I'd rather have the moonlight rays
  Flow down upon my habitation.
  
  And looking down from above
  Let it depict my features here, -
  You cannot fall out of love
  Just like you couldn't love me, dear.
  
  We only love just once, you know,
  So you are alien to me, strangely,
  Just like a lime tree, foot in snow,
  Is trying to attract us, vainly.
  
  I know it well, you know it, too,-
  What we can see at this late hour
  Is frost and snow appearing blue
  And not the splendour of a flower.
  
  We've had our love, our time and day
  Each having someone to admire,
  And now we're fated anyway
  To play affection, love, desire.
  
  Come now, caress me, hold me tight,
  Kiss me with hot, pretended fervour,
  And may I dream about the light
  Of spring and love that lasts forever.
  
  November 30th, 1925
  
  
  
   ***
  
  Don't you look at me so reproachfully
  For I don't bear malice to you,
  But I like your appearance awfully
  And your seeming modesty, too
  
  Yes, you seem to be openhearted,
  And I'd rather be glad to see
  How a fox pretending departed
  Catches crows like you want to catch me.
  
  Try to catch me, I won't be daunted
  Mind, you don't have your ardour restrained!
  Many girls of your kind have haunted
  stumbling over my heart that waned.
  
  It's not you that I love, my dearie,
  You're only an echo, a shade,
  I imagine a different girlie,
  Oh so beautiful blue-eyed maid!
  
  Though she isn't so humble-looking
  And appears to be rather cool,
  Her majestic manner of walking
  Has rekindled the depth of my soul.
  
  She's a girl that cannot be cheated,
  Notwithstanding your will she'll entice,
  Whereas you can't be possibly fitted
  In my heart with embellished lies.
  
  Though I scorn you, yet like a layman
  I will shyly and openly say:
  If there weren't any hell and heaven
  They would think something up anyway.
  
  December 1st, 1925
  
  
  
   * * *
  
  You don't love me and don't feel compassion.
  Don't you think that now I look my best?
  Though you look aside you're thrilled with passion
  As you put your arms upon my chest.
  
  You are young, so sensitive and zealous,
  I am neither bad nor very good to you.
  Tell me, did you pet a lot of gentle fellows?
  You remember many arms and lips. You do.
  
  They are gone and haven't touched you any,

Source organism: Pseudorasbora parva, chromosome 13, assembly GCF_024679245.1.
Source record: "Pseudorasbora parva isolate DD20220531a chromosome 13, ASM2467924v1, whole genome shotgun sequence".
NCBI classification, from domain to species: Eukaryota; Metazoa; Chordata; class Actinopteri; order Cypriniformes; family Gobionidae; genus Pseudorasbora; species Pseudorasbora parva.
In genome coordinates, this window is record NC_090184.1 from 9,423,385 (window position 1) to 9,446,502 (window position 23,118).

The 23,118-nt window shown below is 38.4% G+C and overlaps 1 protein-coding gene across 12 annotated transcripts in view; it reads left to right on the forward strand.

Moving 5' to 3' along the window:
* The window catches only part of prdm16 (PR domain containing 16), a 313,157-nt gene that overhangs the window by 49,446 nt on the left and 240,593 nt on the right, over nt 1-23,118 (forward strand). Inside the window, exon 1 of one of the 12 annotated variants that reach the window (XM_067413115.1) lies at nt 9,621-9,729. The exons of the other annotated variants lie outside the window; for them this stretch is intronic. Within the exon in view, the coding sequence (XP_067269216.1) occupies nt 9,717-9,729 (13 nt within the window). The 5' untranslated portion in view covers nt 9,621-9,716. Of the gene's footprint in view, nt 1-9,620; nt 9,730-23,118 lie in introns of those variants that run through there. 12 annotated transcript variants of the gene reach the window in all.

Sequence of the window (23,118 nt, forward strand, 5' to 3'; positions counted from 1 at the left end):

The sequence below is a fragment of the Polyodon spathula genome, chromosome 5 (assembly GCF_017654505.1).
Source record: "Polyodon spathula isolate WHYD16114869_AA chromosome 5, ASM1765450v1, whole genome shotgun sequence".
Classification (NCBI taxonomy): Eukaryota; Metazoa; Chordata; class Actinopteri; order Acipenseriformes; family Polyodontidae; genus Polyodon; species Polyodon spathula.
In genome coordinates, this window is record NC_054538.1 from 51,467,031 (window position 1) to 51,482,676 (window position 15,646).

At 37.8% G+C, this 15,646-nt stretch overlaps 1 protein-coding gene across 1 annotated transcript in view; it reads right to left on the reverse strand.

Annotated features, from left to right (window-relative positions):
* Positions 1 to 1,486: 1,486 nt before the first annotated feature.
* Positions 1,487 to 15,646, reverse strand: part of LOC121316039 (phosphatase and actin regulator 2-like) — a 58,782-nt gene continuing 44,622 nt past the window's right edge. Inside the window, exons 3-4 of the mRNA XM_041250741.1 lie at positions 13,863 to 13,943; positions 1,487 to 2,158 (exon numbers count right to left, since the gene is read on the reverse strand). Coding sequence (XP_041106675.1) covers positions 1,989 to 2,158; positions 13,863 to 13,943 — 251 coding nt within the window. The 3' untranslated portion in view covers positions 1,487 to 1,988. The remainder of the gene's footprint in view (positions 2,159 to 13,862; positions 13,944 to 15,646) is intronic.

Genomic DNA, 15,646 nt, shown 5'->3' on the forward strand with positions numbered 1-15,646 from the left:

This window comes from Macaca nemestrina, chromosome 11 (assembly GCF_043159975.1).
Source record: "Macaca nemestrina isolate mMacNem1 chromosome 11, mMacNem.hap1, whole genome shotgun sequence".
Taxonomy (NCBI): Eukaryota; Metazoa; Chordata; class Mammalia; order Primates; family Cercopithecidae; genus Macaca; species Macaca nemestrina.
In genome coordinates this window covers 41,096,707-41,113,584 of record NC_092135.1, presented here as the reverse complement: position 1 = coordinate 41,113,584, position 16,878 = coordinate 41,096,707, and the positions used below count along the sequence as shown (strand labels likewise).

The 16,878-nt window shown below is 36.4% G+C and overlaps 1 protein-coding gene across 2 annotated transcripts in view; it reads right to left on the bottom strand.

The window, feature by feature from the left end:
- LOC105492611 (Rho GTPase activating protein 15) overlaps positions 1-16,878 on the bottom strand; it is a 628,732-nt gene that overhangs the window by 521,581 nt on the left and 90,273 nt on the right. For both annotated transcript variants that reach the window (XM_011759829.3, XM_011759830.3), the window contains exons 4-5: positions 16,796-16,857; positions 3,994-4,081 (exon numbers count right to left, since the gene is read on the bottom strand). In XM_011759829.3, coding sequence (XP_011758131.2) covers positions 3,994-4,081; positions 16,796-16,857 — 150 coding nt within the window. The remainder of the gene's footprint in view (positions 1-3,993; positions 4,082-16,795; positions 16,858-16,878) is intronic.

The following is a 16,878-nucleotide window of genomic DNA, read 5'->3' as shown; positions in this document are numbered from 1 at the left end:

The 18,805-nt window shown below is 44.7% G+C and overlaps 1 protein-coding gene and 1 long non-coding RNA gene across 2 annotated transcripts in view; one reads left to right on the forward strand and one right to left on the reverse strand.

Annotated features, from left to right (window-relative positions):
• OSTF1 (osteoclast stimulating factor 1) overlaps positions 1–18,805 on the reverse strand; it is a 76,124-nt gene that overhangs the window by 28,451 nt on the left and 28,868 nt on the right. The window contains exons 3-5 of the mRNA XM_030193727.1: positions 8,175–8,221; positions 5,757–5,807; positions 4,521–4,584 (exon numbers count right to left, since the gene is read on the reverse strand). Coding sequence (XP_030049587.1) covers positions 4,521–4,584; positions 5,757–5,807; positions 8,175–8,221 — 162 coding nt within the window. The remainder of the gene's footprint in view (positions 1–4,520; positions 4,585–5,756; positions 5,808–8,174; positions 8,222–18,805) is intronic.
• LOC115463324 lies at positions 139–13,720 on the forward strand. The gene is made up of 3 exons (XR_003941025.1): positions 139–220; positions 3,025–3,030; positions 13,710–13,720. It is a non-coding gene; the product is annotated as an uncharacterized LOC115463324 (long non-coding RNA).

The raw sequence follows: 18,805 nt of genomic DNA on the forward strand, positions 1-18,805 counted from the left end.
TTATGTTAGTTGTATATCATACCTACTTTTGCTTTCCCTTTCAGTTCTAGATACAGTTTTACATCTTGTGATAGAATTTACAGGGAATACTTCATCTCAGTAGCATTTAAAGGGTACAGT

Gone like shadows, leaving you aflame.
  You have sat upon the laps of many,
  You are sitting now on mine, without shame.
  
  Though your eyes are closed, and you are rather
  Thinking of some one you really trust,
  After all, I do not love you either,
  I am lost in thought about my dear past.
  
  Don't you call this zeal predestination?
  Hasty tie is thoughtless and no good, -
  Like I set up this unplanned connection,
  I will smile when leaving you for good.
  
  You will go the pathway of your own
  Just to have your days unwisely spent,
  Don't approach the ones not fully grown,
  Don't entice the ones that never burnt.
  
  When you walk with someone down the alley
  Chatting merrily about love and all
  Maybe, I'll be out, walking round shyly,
  And again, by chance, I'll meet you, poor soul.
  
  Squaring shoulders, ravishing and winning,
  Bending forward, with an air kiss,
  You will utter quietly: Good evening!
  And I will reply: Good evening, miss.
  
  Nothing will disturb my heart and spirit,
  Nothing will perturb me giving pain,-
  He who's been in love will not retrieve it,
  He who's burnt will not be lit again.
  
  December 4th, 1925
  
  
  
  
   ***
  
  Maybe, it's too late or, maybe, early,
  It has not occurred to me for years,
  I resemble now Don Juan, really,
  Like a proper flippant man of verse.
  
  What's the matter? What has happened, really?
  Every day I have some other chick.
  And I lose self-pity, willy-nilly,
  And defy unfaithfulness and trick.
  
  I have always kept my heart from simple,
  Tender feelings, and I wonder what
  I am looking for in oh, so cripple
  Women, so light-headed, and so void.
  
  Hold me back, restrain me, scornful feeling,
  I have always been marked up by you.
  In my heart I have a chilly steaming
  And the rustle of lilac of blue.
  
  In my heart I have a lemon sunset,
  Through the fog I hear someone say:
  For your freedom you will have to answer,
  Well, Don Juan, take the challenge, eh?
  
  As I take the challenge within reason,
  I can see the same old thing I have:
  I must take a storm for blooming season